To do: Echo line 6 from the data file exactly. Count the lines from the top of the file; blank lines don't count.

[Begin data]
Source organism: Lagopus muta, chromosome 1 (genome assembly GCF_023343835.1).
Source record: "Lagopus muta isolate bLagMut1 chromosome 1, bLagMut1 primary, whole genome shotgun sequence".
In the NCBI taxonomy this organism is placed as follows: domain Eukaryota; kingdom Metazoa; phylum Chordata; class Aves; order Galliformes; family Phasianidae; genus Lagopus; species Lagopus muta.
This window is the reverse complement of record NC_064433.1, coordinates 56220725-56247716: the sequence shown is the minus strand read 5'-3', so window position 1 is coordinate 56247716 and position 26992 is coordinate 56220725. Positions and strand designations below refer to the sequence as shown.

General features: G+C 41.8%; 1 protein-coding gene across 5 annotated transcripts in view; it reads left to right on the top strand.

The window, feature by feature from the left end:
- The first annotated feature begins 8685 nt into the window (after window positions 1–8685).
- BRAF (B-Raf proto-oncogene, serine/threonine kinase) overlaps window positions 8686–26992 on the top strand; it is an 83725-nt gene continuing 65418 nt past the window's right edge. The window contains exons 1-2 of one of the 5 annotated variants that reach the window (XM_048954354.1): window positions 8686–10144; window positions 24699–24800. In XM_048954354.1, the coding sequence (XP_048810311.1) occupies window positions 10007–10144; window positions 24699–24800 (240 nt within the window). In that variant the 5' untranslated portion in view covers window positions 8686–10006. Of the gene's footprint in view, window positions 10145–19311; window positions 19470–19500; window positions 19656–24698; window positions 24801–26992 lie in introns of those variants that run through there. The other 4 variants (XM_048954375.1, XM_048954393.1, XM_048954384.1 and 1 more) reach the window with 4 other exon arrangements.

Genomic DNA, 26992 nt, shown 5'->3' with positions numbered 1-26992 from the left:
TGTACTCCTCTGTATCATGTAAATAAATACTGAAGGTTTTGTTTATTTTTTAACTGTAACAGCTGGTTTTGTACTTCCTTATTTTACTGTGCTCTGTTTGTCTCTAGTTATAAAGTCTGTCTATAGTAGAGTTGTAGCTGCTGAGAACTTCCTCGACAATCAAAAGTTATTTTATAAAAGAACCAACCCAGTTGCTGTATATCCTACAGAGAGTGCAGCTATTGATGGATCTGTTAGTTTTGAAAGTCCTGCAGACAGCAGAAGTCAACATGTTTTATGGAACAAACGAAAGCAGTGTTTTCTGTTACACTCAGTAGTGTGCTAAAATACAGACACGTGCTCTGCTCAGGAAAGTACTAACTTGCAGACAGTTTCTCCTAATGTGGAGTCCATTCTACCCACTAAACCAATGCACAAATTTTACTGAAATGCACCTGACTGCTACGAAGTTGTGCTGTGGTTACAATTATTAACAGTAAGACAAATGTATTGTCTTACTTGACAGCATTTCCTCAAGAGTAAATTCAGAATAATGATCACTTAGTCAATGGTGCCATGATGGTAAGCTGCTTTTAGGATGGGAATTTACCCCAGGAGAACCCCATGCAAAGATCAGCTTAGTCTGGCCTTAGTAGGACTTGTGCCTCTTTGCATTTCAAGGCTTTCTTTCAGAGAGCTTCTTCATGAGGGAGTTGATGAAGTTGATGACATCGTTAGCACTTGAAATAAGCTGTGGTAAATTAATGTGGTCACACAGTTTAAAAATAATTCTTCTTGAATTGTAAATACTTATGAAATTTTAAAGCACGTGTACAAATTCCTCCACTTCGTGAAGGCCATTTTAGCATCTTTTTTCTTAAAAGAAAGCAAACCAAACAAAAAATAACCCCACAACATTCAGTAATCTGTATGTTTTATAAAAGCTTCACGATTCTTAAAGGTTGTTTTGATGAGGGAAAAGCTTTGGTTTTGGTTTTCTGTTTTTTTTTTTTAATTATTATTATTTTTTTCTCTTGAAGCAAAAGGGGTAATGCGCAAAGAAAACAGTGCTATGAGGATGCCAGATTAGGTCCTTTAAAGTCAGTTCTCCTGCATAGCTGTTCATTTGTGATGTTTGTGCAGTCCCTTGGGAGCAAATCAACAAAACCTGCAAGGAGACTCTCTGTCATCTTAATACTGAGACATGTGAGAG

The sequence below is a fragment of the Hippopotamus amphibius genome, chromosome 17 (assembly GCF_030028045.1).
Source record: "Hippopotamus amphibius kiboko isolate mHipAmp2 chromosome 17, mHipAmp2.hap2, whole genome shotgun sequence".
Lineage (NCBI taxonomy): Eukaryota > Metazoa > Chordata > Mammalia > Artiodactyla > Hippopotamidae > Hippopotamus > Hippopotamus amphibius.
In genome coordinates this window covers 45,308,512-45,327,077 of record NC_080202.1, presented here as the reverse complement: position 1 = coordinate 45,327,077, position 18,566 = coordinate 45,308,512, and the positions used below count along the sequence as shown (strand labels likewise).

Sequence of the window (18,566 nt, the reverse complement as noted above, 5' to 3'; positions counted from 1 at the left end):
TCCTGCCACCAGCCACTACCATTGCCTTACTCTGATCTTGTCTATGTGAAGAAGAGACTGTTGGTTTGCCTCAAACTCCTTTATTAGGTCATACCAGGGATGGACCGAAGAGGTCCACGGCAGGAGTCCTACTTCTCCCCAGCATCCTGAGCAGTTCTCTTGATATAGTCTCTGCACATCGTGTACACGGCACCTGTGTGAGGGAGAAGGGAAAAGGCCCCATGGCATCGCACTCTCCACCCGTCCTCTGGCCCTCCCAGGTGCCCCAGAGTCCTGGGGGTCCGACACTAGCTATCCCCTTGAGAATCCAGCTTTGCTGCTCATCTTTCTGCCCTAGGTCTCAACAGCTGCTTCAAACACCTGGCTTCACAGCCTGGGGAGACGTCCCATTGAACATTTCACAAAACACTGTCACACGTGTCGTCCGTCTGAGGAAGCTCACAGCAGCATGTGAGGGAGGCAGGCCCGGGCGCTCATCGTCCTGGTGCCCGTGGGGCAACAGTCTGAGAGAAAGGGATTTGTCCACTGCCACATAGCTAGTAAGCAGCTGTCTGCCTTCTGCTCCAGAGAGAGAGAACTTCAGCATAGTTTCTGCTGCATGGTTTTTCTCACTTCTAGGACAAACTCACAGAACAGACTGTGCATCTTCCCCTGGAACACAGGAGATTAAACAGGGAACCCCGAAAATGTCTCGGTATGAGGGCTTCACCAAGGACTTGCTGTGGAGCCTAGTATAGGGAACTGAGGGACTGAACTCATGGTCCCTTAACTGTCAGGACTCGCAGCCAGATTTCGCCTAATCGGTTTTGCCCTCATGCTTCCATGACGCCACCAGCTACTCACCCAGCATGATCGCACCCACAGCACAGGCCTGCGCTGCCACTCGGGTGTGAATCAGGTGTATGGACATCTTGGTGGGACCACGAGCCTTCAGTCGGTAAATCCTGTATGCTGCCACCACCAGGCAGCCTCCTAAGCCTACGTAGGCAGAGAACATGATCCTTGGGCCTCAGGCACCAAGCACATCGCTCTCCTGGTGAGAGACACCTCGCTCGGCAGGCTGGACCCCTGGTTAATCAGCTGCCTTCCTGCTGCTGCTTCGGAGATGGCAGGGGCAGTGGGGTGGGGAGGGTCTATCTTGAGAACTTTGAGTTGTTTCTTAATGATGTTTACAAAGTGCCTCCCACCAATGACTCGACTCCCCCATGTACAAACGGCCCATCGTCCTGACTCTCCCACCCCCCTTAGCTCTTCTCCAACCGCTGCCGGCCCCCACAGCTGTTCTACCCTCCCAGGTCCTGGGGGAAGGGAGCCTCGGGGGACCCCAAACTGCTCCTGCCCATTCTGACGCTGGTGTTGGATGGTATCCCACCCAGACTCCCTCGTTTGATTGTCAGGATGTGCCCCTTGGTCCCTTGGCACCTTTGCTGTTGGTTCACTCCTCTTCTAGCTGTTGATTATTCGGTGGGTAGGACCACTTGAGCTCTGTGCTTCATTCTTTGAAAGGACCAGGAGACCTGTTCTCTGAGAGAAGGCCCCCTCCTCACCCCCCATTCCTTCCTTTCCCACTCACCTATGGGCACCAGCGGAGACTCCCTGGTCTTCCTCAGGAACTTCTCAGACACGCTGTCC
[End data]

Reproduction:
The window, feature by feature from the left end: